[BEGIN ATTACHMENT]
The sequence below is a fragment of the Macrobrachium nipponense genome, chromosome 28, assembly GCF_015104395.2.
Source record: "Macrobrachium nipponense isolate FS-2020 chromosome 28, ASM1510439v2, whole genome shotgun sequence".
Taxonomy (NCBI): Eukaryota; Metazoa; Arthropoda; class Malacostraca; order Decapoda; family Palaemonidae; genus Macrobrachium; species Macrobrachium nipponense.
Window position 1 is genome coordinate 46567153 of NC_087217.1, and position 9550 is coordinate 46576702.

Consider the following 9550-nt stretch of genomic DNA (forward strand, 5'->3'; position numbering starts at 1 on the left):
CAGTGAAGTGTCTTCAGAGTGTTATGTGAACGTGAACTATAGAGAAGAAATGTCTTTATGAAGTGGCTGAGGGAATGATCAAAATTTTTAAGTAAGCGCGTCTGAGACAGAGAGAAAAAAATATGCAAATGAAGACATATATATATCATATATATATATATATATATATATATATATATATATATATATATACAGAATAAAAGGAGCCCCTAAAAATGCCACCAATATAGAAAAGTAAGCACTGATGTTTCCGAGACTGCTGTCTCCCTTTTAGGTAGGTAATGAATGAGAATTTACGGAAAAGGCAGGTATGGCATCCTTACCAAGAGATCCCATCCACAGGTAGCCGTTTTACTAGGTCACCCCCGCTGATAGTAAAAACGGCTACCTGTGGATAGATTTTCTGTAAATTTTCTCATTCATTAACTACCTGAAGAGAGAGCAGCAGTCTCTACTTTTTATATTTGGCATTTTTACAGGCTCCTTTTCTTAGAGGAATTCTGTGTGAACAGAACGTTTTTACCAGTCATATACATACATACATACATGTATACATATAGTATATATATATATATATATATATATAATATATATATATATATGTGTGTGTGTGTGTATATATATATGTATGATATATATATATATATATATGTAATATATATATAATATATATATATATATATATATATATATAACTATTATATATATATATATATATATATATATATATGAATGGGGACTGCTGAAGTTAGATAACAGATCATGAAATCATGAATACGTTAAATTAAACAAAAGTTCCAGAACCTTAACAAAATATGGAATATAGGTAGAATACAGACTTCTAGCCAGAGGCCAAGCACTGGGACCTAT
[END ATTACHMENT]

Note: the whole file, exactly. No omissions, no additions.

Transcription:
The sequence below is a fragment of the Macrobrachium nipponense genome, chromosome 28, assembly GCF_015104395.2.
Source record: "Macrobrachium nipponense isolate FS-2020 chromosome 28, ASM1510439v2, whole genome shotgun sequence".
Taxonomy (NCBI): Eukaryota; Metazoa; Arthropoda; class Malacostraca; order Decapoda; family Palaemonidae; genus Macrobrachium; species Macrobrachium nipponense.
Window position 1 is genome coordinate 46567153 of NC_087217.1, and position 9550 is coordinate 46576702.

Consider the following 9550-nt stretch of genomic DNA (forward strand, 5'->3'; position numbering starts at 1 on the left):
CAGTGAAGTGTCTTCAGAGTGTTATGTGAACGTGAACTATAGAGAAGAAATGTCTTTATGAAGTGGCTGAGGGAATGATCAAAATTTTTAAGTAAGCGCGTCTGAGACAGAGAGAAAAAAATATGCAAATGAAGACATATATATATCATATATATATATATATATATATATATATATATATATATATATATACAGAATAAAAGGAGCCCCTAAAAATGCCACCAATATAGAAAAGTAAGCACTGATGTTTCCGAGACTGCTGTCTCCCTTTTAGGTAGGTAATGAATGAGAATTTACGGAAAAGGCAGGTATGGCATCCTTACCAAGAGATCCCATCCACAGGTAGCCGTTTTACTAGGTCACCCCCGCTGATAGTAAAAACGGCTACCTGTGGATAGATTTTCTGTAAATTTTCTCATTCATTAACTACCTGAAGAGAGAGCAGCAGTCTCTACTTTTTATATTTGGCATTTTTACAGGCTCCTTTTCTTAGAGGAATTCTGTGTGAACAGAACGTTTTTACCAGTCATATACATACATACATACATGTATACATATAGTATATATATATATATATATATATATAATATATATATATATATGTGTGTGTGTGTGTATATATATATGTATGATATATATATATATATATATGTAATATATATATAATATATATATATATATATATATATATATAACTATTATATATATATATATATATATATATATATATGAATGGGGACTGCTGAAGTTAGATAACAGATCATGAAATCATGAATACGTTAAATTAAACAAAAGTTCCAGAACCTTAACAAAATATGGAATATAGGTAGAATACAGACTTCTAGCCAGAGGCCAAGCACTGGGACCTAT